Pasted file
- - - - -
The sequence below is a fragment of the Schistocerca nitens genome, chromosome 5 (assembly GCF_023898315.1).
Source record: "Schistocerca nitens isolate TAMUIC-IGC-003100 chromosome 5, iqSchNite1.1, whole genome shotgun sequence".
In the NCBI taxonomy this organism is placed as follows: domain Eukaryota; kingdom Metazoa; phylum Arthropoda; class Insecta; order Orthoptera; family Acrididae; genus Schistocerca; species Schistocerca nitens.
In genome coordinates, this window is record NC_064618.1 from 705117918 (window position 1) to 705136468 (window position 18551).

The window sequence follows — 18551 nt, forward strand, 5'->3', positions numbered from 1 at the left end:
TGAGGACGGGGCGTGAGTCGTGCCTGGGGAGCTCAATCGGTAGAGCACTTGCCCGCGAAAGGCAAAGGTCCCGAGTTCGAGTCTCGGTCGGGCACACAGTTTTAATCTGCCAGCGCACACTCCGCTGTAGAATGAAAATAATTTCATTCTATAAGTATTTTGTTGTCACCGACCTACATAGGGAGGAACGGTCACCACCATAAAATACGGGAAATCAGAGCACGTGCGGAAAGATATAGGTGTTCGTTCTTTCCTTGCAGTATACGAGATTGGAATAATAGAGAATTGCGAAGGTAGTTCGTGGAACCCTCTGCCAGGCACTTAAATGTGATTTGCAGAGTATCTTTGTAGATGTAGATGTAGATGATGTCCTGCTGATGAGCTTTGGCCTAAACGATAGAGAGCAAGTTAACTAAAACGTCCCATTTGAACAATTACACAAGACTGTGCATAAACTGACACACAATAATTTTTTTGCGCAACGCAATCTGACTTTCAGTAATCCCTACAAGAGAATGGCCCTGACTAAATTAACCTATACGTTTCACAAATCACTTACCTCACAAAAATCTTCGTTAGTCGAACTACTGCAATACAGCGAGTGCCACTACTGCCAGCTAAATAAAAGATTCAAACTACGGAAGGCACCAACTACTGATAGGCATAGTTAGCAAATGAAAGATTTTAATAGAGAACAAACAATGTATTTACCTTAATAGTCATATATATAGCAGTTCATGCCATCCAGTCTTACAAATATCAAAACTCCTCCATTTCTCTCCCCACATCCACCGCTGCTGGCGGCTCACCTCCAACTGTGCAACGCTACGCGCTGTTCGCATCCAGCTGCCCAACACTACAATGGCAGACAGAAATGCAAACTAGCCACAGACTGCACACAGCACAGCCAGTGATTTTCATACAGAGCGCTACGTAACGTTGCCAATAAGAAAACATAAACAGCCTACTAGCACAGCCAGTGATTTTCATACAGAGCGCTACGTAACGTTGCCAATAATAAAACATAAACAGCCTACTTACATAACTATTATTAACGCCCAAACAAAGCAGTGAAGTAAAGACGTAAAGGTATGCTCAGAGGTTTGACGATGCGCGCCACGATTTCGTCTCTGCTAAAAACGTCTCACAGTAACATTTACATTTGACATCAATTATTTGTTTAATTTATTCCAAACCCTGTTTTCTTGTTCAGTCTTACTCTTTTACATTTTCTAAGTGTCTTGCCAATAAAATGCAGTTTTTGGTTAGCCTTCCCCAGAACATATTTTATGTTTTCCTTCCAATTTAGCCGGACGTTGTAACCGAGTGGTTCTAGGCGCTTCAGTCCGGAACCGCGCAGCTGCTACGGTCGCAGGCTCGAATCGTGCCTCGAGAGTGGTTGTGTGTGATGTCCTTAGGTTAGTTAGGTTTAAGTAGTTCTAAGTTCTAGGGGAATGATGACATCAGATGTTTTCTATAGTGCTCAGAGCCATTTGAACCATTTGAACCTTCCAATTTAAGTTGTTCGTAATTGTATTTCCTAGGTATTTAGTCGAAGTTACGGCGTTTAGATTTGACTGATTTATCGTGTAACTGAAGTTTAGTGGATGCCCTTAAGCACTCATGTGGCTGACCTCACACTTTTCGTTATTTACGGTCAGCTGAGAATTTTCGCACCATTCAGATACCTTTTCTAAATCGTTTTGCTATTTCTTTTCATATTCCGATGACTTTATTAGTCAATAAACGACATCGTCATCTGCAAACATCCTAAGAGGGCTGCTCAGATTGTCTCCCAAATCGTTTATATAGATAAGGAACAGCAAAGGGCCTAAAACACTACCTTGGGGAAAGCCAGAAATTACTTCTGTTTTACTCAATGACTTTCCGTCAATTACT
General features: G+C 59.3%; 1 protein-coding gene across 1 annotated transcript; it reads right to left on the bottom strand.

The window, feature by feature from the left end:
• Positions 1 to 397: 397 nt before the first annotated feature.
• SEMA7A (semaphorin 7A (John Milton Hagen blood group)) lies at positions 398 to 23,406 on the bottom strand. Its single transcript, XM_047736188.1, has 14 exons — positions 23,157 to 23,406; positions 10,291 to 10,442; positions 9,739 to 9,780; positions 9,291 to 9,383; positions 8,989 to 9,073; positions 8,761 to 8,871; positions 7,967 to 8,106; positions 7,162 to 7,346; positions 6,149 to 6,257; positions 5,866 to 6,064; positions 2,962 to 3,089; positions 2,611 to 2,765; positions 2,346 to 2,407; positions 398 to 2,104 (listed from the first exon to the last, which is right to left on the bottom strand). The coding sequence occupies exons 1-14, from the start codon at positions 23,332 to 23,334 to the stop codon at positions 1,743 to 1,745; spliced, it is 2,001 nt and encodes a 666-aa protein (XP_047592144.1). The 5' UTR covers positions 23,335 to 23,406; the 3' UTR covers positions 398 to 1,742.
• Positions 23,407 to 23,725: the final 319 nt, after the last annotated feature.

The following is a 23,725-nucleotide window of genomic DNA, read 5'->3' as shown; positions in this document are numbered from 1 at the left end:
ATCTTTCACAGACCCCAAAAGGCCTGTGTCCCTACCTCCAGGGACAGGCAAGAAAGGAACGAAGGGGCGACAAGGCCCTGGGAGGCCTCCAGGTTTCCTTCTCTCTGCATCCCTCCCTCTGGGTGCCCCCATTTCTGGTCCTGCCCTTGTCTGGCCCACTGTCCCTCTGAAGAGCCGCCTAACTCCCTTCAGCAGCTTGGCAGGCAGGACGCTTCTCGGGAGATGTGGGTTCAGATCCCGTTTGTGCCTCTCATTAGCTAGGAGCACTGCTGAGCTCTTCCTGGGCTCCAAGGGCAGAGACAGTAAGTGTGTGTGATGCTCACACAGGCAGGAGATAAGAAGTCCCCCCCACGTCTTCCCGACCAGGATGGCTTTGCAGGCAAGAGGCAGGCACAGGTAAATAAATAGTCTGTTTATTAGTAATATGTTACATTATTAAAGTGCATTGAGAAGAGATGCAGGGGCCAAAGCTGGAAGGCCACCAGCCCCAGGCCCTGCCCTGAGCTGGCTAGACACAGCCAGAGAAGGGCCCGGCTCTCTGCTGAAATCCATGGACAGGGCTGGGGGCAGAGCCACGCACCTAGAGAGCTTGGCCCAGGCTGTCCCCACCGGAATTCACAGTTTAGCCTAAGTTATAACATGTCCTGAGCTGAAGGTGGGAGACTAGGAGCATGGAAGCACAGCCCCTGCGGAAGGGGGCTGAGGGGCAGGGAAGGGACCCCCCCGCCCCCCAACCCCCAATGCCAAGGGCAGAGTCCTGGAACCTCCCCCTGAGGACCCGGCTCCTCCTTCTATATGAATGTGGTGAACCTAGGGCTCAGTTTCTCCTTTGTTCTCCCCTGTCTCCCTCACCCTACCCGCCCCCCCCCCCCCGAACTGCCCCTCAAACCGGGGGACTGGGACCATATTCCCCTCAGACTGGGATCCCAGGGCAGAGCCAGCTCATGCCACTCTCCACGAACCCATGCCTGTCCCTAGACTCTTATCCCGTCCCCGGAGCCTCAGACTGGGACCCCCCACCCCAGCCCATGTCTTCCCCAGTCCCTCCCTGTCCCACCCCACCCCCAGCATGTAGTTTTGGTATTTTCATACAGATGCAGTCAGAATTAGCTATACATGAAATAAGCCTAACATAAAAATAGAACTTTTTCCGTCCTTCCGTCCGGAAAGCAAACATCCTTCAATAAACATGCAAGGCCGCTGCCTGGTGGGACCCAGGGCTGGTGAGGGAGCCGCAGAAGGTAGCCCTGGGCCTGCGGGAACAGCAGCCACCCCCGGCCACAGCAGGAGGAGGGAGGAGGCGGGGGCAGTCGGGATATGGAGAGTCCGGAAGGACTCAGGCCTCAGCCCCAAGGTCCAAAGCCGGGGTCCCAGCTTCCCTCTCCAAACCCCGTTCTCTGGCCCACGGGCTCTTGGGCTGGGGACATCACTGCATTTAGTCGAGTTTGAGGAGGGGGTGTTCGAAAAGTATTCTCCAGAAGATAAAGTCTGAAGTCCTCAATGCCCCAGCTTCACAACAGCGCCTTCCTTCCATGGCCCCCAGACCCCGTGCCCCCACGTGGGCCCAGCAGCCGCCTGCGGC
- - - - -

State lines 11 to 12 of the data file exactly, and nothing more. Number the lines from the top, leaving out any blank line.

• Positions 23,407 to 23,725: the final 319 nt, after the last annotated feature.

The following is a 23,725-nucleotide window of genomic DNA, read 5'->3' as shown; positions in this document are numbered from 1 at the left end: